Michael Riedel Doesn’t Have Any Answers, But He Has Some Ideas

riedel

(You have no idea how long I have waited to use that picture.)

Tuesday, Matt Windman wrote on amNY’s website, “And Michael Riedel, if you’re reading this, get to work and figure out what the fuck happened.” Well, Riedel’s column doesn’t tell us really tell us what happened.

He does dismiss the “conflict of interest” explanation that the Tony Award management has given. The comp ticket theory isn’t really debunked. He writes,

Producers have long balked at having to shell out so many free tickets at Tony time. Eight hundred pairs of orchestra comps have a street value of about $225,000. Thin the voting ranks, and you save some money.

Besides, the press already gets freebies when the show opens. Why give them more?

And there are a lot of schnorrers on the press list.

“You wouldn’t believe how fast they have their hands out for their Tony tickets — and many of them want three or four tickets,” a publicist says.

At least this quote is suggesting that the cost issue is a very possible reason. He also writes that there are some members of the press list that only go to the major shows, but a lot of people that aren’t on the press list only go to the major shows.

After discussing these possible reasons for the dismissal, Riedel wrote this,

But in the end, the Tonys are run by and for the commercial theater. They’re marketing tools, and any hue and cry about “integrity” is beside the point. If the producers don’t want journalists around, well, it’s their party.

Which is not to say the press shouldn’t take its revenge.

I’m all for a down and dirty fight. Broadway’s a lot more fun to write about when there’s acrimony in the air.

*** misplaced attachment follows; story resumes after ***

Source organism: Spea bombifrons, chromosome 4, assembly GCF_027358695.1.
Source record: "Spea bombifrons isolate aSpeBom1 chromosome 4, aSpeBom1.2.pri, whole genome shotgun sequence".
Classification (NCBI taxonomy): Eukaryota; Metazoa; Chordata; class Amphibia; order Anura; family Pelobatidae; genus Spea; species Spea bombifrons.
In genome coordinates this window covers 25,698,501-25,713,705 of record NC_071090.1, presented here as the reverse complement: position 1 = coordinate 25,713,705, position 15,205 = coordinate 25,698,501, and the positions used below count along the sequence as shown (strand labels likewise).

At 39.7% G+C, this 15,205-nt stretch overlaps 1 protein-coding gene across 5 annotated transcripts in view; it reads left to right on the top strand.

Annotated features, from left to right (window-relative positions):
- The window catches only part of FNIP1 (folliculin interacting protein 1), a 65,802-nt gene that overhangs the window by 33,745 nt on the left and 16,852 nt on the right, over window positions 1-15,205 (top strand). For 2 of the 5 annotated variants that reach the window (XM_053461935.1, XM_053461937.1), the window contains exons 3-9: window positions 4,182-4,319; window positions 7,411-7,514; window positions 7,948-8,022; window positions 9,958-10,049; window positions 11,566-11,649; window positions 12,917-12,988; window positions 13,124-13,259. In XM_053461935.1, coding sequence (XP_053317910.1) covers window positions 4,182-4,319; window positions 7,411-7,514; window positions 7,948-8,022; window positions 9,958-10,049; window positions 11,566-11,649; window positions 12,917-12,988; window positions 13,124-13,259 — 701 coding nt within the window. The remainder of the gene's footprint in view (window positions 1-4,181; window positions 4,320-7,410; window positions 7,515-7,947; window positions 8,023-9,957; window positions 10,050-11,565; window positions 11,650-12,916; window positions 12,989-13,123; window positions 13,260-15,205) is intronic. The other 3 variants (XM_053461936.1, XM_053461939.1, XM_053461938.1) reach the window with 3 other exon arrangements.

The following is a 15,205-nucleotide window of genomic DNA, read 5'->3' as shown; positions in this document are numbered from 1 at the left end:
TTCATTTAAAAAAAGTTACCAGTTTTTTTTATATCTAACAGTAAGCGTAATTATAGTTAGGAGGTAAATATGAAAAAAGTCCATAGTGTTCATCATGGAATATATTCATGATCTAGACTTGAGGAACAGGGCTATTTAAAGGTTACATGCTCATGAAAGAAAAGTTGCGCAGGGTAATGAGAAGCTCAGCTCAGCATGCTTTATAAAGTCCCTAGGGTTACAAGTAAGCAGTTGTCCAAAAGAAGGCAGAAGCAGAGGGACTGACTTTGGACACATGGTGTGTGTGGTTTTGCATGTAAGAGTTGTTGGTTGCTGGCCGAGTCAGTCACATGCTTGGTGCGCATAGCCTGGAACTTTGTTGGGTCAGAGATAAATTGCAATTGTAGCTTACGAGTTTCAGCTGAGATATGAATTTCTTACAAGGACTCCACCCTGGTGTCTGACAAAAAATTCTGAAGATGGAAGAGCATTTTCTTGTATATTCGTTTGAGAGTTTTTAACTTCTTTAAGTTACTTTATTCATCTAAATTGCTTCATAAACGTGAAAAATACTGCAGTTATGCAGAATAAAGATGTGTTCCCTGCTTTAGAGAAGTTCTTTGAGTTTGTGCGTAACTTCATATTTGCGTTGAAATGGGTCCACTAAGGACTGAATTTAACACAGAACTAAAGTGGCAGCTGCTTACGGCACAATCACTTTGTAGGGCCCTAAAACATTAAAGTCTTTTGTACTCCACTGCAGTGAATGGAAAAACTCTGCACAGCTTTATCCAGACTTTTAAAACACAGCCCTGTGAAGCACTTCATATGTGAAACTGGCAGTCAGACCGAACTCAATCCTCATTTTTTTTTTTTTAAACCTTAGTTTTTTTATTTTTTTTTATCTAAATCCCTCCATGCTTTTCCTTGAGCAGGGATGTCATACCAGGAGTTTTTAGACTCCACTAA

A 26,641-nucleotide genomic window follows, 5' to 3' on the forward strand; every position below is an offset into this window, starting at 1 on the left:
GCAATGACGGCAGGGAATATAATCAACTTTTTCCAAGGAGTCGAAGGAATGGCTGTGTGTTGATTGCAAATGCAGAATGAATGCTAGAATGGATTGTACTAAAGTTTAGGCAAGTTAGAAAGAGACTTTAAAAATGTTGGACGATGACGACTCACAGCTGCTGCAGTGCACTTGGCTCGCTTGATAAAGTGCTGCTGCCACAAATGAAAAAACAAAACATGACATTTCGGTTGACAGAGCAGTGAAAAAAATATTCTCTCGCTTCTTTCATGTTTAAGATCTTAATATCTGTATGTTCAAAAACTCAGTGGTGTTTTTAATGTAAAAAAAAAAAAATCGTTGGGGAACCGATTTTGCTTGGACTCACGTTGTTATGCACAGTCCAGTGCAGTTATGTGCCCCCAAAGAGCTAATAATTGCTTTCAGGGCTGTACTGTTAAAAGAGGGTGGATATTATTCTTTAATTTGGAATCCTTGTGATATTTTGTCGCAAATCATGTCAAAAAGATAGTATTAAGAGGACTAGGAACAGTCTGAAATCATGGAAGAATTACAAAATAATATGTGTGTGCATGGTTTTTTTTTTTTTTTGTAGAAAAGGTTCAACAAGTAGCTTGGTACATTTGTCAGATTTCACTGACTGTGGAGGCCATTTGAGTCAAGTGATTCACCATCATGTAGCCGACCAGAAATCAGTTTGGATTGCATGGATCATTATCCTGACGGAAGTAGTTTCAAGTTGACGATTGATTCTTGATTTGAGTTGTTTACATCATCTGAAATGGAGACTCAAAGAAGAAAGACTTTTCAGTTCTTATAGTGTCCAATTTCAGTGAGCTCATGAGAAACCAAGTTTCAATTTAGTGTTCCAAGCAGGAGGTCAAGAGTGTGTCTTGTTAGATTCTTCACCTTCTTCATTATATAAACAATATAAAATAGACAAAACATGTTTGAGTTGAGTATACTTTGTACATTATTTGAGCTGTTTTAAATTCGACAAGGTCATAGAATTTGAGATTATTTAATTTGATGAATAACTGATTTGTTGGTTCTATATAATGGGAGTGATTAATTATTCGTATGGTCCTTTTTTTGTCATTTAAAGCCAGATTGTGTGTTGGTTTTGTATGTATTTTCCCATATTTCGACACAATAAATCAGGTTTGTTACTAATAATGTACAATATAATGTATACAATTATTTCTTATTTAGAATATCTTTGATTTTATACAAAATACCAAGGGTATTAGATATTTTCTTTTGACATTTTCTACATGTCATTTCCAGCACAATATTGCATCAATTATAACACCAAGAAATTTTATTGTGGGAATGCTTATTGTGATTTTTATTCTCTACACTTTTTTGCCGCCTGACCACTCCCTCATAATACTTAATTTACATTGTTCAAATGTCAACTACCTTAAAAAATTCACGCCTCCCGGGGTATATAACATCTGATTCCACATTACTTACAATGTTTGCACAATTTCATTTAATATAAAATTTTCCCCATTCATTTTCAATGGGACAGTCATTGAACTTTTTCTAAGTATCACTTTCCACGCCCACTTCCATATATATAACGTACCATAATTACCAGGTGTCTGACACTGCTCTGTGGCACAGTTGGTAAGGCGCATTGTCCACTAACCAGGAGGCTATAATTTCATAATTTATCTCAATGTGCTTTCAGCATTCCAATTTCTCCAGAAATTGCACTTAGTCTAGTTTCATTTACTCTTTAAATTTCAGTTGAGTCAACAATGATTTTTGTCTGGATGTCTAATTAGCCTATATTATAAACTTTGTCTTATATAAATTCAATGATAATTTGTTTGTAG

First of all, I think anyone who reads Michael Riedel’s column somewhat regularly knows that he likes a down and dirty fight. It’s something to dish about. I can also, sadly, say that his column is much more interesting “when there’s acrimony in the air.”

So how should the critics fight back? Well, Riedel has four suggestions.

One is to not see the show at the press preview or on opening night. His reasoning is that a show might have several weeks of previews, but the producers still charge full price. What if the critics wait a couple of weeks, see the show and then file their review? Personally, I’m not so sure about this because there might be some artistically brilliant show that could suffer if there aren’t reviews hailing it. The big movie adaptions wouldn’t suffer because of a recognizable name if this happened. Yes, it’d be a great way to get revenge on the producers, but think of the artistically worthy plays that would suffer.

His second suggestion is to ignore the “crass commercial shows.” By this he means “9 to 5,” “Shrek,” “Legally Blond,” and, next season, “Spider-Man: Turn Off the Dark.” This is something that I’m not as questioning of, but the producers for those shows probably don’t even care if critics like their shows. Those shows, again, sell by name recognition. Joe Schmo from Waverly, Iowa probably doesn’t care if Elisabeth Vincentelli thought the performances were stunning.

The third suggestion is for the press to ignore the Broadway League and the American Theatre Wing. I really don’t have any comment on this because I don’t think I have the place to discuss this.

The fourth suggestion is for the Drama Critics Circle Awards to be beefed up. This is because those awards recognize the shows that the critics that are members of the organization feel are the best shows of the season. I would like to see the Drama Desk Awards to get a better coverage and to see a better awareness of the Drama Critics Circle Awards. The Drama Desk Awards because it honors off-Broadway and Broadway productions, as does the Drama Critics Circle Awards. The Tony Awards only recognize the shows on Broadway and, as a result, ignore some great off-Broadway productions.

I think Michael Riedel might be trying to incite a revolution against the producers, or at least a firm reestablishing of the critics’ power in the theater.

A reestablishing of the power is what he seems to imply in the final sentences of his column:

It [the theatre press] still has platforms, it still has power.

It can put its boot on Broadway’s neck and break it.

Ladies and gentlemen, I think that this is the major topic in theater that will keep evolving as time goes on.

A WHOLE NEW BALLOT GAME

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